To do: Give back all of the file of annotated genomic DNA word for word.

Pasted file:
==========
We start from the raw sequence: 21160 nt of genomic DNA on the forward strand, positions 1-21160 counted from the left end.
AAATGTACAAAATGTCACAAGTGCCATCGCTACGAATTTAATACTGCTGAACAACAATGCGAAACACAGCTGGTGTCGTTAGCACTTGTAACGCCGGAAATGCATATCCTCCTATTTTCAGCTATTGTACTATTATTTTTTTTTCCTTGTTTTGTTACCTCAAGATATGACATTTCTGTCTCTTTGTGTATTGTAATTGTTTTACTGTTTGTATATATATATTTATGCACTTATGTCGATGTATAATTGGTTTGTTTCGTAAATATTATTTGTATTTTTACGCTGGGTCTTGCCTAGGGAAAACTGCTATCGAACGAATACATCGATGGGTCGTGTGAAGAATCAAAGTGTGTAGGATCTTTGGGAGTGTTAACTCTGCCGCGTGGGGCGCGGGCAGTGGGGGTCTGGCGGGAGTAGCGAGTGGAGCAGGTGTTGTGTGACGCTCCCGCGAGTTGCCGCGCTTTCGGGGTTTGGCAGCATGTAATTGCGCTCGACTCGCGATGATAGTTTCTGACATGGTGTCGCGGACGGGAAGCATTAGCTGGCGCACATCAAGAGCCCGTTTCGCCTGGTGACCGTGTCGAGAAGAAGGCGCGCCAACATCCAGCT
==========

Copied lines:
We start from the raw sequence: 21160 nt of genomic DNA on the forward strand, positions 1-21160 counted from the left end.
AAATGTACAAAATGTCACAAGTGCCATCGCTACGAATTTAATACTGCTGAACAACAATGCGAAACACAGCTGGTGTCGTTAGCACTTGTAACGCCGGAAATGCATATCCTCCTATTTTCAGCTATTGTACTATTATTTTTTTTTCCTTGTTTTGTTACCTCAAGATATGACATTTCTGTCTCTTTGTGTATTGTAATTGTTTTACTGTTTGTATATATATATTTATGCACTTATGTCGATGTATAATTGGTTTGTTTCGTAAATATTATTTGTATTTTTACGCTGGGTCTTGCCTAGGGAAAACTGCTATCGAACGAATACATCGATGGGTCGTGTGAAGAATCAAAGTGTGTAGGATCTTTGGGAGTGTTAACTCTGCCGCGTGGGGCGCGGGCAGTGGGGGTCTGGCGGGAGTAGCGAGTGGAGCAGGTGTTGTGTGACGCTCCCGCGAGTTGCCGCGCTTTCGGGGTTTGGCAGCATGTAATTGCGCTCGACTCGCGATGATAGTTTCTGACATGGTGTCGCGGACGGGAAGCATTAGCTGGCGCACATCAAGAGCCCGTTTCGCCTGGTGACCGTGTCGAGAAGAAGGCGCGCCAACATCCAGCT